Introduction: This week we start our study with a report on what the
very early Christians did with their property. Nothing like it is
reported in the Old Testament, and nothing like it is ever reported
again in the New Testament. Why is that? Let’s plunge into our study
of the Bible and learn more!

  1. The Pentecost Commune

    1. Read Acts 2:5-11. Why do we have people from all over the
      known world in Jerusalem? (It is to celebrate the
      “Festival of Weeks” ( Deuteronomy 16:10), which we now call

    2. If you do not know the Pentecost story, read Acts 2:1-40.
      If you know it already, read Acts 2:41. What is the result
      of the gospel message being given with the power of the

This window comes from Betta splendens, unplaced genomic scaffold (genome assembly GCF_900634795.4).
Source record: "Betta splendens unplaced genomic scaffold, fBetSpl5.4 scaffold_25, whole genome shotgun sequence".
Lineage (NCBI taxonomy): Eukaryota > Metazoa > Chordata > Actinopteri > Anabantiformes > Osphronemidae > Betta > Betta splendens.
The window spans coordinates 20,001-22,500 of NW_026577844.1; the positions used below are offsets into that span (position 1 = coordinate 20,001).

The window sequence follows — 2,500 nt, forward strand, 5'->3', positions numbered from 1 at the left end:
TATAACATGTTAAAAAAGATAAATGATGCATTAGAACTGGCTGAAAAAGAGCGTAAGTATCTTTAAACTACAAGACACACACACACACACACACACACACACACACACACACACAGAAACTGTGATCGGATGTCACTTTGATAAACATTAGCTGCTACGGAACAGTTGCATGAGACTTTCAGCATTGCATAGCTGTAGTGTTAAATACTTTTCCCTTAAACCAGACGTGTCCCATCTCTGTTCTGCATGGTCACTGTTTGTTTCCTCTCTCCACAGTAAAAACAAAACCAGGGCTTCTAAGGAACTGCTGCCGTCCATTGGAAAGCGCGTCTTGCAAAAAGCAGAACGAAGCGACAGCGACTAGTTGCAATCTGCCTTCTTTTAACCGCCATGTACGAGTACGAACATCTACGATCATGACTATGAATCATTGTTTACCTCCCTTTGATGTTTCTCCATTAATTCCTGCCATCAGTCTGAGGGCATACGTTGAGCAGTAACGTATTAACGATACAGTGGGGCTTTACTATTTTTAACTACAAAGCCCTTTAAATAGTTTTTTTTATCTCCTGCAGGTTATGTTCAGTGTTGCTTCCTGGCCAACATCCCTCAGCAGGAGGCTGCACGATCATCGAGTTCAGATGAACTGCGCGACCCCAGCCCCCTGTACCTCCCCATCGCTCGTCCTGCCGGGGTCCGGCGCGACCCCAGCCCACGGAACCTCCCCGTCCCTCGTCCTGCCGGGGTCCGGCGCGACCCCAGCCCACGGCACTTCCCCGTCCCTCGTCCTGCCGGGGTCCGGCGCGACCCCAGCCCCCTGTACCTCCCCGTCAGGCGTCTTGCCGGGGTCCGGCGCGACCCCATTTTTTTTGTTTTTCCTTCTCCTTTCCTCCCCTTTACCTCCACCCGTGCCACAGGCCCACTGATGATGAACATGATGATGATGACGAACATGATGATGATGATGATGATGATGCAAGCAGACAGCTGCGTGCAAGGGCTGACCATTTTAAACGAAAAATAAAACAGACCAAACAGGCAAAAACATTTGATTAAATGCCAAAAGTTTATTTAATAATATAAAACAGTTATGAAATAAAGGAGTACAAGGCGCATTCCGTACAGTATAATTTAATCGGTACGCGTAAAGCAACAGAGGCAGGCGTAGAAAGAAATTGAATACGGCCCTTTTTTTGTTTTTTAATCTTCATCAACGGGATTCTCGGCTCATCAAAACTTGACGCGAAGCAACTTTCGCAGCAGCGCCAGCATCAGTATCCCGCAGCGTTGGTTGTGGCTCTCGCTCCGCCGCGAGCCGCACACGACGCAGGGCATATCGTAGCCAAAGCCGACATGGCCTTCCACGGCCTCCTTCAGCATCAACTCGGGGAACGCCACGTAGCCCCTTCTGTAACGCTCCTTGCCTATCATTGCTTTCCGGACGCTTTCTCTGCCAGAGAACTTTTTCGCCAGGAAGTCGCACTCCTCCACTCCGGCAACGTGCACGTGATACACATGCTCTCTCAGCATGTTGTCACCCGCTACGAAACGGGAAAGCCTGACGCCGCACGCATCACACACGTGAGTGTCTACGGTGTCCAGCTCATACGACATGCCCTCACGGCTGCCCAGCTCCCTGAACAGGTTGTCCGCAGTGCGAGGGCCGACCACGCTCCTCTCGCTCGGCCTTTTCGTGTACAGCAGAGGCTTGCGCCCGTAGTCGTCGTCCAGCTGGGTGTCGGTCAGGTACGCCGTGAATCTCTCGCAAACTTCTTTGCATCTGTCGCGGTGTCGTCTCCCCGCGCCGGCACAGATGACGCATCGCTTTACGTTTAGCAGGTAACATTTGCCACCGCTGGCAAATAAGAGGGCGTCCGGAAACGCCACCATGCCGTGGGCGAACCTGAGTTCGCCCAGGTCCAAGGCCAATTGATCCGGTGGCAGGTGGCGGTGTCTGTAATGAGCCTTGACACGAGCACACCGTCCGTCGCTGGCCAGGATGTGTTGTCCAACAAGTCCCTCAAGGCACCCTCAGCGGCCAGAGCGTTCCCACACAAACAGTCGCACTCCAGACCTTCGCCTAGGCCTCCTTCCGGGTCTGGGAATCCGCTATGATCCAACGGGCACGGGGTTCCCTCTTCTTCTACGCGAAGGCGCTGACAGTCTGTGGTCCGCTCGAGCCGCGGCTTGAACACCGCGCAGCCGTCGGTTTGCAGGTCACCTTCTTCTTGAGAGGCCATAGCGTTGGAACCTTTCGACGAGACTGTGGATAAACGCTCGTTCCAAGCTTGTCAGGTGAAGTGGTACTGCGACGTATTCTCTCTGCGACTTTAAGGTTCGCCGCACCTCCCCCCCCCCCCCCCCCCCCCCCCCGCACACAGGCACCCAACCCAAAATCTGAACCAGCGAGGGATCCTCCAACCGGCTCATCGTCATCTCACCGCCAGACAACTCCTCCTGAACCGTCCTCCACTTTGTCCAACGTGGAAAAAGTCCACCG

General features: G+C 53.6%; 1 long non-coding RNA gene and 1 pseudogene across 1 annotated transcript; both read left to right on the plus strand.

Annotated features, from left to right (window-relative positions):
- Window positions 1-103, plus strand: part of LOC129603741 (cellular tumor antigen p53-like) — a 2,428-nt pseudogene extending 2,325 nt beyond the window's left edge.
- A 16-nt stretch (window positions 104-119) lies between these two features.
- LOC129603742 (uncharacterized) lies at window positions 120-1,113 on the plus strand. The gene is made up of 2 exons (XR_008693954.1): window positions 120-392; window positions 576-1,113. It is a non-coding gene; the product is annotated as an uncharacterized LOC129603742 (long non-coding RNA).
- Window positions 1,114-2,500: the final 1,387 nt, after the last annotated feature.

Holy Spirit? (Three thousand people were baptized into the
      church that day.)

    3. Read Acts 2:42. Who is the “they” referred to in “they
      devoted themselves?” (The three thousand who were

      1. What were the three thousand doing? (The apostles
        were teaching these new believers. They were eating,
        praying and enjoying being together.)

    4. Read Acts 2:43-46. What is the practical problem? (They
      are travelers, they are staying in Jerusalem longer than
      they anticipated, they are in school and not working – how
      do they live? How do they get food?)

      1. When you consider the circumstances, is this a unique
        situation, or is this how Christians normally should
        live? (This is a unique situation. If you have ever
        attended a “camp meeting,” imagine that it
        unexpectedly lasts months, not a week or two. To make